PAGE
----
Well, he was quite taken. As a concept, he had to cogitate on it a little bit and kind of put it in the context of his tastes, his sensibilities. I think, you know, if you tend to cover the world of the arts, I think you’re well aware that there is always this bizarre, kind of divine dissatisfaction with everything that artists do when it comes to their work. You know there’s always, you know, that’s great, that’s all nice, that’s wonderful, but it could always be better and be more. So I think all things considered, it got the approval for sure. I’m sure that it was a little bit different for him to kind of sit sidecar to it, but the short answer is I think he very much not only likes the song, but appreciates the hopes and aspirations in the message.
This song is about, you know, the power of diversity. So when these children were chosen to perform this song, talk to me about the conversation that you had with these kids about the importance of this song and the importance of Harry Belafonte?
Well the discussions were several. There were specifically the kids that performed on the piece and then there are the children that I think are the ones that really are best served by the message in it. The really little ones that had nothing to do with the creation or the performance of the song, are the ones that you hope to capture with this. They haven’t really formulated an opinion much in the way of racism, diversity, so many of these things that we learn along our journey through life. We’re not born with it, we didn’t come into the world with it. The kids that performed on the song had to be of an age where they had enough command of their instrument, discipline to come in and put a full day’s work in, and to be able to perform the piece. So for them, it was definitely a bit more of an intellectual discussion. But not to overthink it; the whole idea behind the song was to be performed by kids for kids. So the lyrics were written accordingly, and in the production choices were made with that involved. Yes, adults definitely stand to benefit and learn from the message and enjoy the song, but for these kids, you kind of have to deliver the task, deliver the message, without over-intellectualizing it. In as much as you don’t need to deeply understand the laws of centrifugal force to ride a bicycle. You want to get on that bike, you want to have fun, you want to understand what it means without getting into a deep, deep philosophical explanation.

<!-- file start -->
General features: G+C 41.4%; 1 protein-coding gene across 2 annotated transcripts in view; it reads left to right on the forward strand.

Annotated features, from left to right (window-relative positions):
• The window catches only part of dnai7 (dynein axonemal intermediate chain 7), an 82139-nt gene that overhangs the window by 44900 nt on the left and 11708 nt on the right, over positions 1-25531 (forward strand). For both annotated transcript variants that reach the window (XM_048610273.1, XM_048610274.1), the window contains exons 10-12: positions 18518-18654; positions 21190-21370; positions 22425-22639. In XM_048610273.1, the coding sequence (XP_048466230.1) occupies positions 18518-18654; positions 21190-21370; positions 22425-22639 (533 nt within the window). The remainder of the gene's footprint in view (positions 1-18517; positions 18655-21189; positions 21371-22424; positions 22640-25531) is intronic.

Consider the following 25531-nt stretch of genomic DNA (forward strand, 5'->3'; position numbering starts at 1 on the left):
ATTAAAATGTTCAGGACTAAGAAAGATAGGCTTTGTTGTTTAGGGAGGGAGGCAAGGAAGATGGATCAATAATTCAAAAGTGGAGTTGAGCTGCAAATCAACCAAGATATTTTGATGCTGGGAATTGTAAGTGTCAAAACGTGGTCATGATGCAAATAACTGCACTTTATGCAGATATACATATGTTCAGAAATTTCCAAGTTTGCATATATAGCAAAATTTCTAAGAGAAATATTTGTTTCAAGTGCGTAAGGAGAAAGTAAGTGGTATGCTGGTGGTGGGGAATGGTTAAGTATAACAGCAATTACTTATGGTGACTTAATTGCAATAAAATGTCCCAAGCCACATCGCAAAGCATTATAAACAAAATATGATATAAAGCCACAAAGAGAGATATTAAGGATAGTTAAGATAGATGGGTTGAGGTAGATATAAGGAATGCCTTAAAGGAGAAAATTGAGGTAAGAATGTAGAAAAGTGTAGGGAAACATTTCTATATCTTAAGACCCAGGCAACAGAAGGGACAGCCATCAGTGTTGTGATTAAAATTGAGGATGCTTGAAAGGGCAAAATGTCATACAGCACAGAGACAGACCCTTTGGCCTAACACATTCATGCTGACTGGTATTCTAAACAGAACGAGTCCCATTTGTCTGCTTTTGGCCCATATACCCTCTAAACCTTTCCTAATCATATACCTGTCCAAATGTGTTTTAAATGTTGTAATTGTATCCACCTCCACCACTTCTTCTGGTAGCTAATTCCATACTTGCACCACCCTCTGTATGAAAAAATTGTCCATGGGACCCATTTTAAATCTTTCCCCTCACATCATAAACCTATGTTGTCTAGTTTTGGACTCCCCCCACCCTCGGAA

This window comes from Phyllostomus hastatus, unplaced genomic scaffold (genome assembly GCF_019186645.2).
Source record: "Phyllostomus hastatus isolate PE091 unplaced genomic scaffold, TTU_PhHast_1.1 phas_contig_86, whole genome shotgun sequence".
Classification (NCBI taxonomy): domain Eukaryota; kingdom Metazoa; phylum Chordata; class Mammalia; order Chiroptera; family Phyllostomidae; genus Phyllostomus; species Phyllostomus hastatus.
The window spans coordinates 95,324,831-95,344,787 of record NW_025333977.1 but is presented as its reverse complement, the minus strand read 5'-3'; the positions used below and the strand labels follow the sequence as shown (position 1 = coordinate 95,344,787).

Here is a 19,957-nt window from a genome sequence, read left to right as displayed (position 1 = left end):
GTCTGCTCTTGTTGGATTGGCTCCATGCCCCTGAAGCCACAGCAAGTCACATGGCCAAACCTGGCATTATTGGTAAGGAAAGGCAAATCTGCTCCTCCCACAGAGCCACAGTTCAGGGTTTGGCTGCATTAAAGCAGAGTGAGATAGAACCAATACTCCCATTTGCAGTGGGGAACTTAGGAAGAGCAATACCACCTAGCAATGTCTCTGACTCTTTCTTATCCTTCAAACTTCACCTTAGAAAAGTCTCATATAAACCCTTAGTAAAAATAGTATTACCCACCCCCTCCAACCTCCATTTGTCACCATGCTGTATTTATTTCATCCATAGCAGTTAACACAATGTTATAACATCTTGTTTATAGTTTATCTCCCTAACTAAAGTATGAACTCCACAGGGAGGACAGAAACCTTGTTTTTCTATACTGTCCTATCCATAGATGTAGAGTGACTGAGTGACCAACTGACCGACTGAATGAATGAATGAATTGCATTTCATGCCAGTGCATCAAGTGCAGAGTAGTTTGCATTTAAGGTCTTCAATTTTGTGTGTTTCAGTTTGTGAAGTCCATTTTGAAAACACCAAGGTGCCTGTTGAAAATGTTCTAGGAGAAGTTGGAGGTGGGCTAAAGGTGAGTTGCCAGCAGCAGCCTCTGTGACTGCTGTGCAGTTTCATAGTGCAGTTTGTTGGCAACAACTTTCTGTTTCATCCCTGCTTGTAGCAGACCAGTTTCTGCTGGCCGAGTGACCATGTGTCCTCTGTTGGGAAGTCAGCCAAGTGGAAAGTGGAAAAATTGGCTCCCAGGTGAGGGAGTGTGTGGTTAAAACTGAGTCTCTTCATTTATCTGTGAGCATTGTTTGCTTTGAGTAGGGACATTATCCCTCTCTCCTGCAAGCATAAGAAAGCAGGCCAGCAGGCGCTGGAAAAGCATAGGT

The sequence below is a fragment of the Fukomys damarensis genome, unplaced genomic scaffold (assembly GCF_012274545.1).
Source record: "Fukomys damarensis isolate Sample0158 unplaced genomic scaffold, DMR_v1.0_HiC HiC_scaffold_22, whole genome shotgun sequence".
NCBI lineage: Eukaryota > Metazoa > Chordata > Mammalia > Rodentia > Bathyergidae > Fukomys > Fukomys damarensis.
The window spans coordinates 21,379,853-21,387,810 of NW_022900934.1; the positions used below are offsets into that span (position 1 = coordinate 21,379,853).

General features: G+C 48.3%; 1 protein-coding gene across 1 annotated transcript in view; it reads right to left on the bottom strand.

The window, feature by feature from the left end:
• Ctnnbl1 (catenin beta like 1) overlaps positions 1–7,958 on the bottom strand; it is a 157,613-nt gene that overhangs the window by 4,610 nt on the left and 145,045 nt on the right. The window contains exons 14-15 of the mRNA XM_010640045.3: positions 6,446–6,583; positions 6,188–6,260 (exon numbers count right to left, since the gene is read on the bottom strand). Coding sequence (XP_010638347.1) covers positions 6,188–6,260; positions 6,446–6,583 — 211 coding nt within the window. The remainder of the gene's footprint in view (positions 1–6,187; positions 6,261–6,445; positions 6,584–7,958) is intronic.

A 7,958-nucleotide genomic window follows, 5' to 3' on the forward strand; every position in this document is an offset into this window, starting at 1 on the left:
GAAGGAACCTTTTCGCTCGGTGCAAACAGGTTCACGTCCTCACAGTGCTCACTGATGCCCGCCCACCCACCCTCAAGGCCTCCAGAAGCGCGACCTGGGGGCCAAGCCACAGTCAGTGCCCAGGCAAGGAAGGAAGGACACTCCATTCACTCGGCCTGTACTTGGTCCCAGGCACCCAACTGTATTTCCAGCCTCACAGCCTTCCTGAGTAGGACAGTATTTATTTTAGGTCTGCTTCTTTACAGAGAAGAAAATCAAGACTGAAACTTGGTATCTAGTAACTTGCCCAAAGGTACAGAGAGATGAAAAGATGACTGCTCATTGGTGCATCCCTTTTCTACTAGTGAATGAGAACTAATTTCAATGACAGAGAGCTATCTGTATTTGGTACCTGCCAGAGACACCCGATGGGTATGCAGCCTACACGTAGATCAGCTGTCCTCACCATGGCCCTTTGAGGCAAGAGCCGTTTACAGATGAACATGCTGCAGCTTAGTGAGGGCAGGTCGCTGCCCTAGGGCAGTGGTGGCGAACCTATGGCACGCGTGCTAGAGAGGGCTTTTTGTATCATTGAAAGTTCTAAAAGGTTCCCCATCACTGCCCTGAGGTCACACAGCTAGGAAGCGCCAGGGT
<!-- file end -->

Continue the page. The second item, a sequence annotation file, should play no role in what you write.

Why do you think music is a good medium for children to kind of have these conversations or to be fed these positive messages? What is special about music being the conduit?
I think most that appreciate music would agree that it is so trans-gender, trans-age, trans-cultural when it comes to what music does at it’s most primal level, the way it moves us. You look at little ones that don’t even have a command of whatever their language is, [they] are moved by music. There is a reality in the mathematics of music. In the emotional impact that it has at a primal level, that I think is, part and parcel, to why music has historically been just such a wonderful tool. Going back to the days of whoever coined the phrase that “music soothes the savage beast,” something happens to the human being when they experience music of a certain nature. You see it in film, you see it in popular culture, you see it in concerts. It can drive emotion without much intellectual involvement. Then you get to the lyrical content, different discussion. Sometimes lyrics are literal, sometimes you are being cryptic, sometimes it’s metaphor. Whatever it is, that engages another sensibility. But I think for these particular kids, music in general is something that is, what’s the cliché? It’s a universal language, you know, which I think is probably the simplest answer to your question. That it just strikes human chords that you cannot deny.
Let's get to this video of these children. It opens by saying that “this video is supporting our case.” Tell me what case this video supports.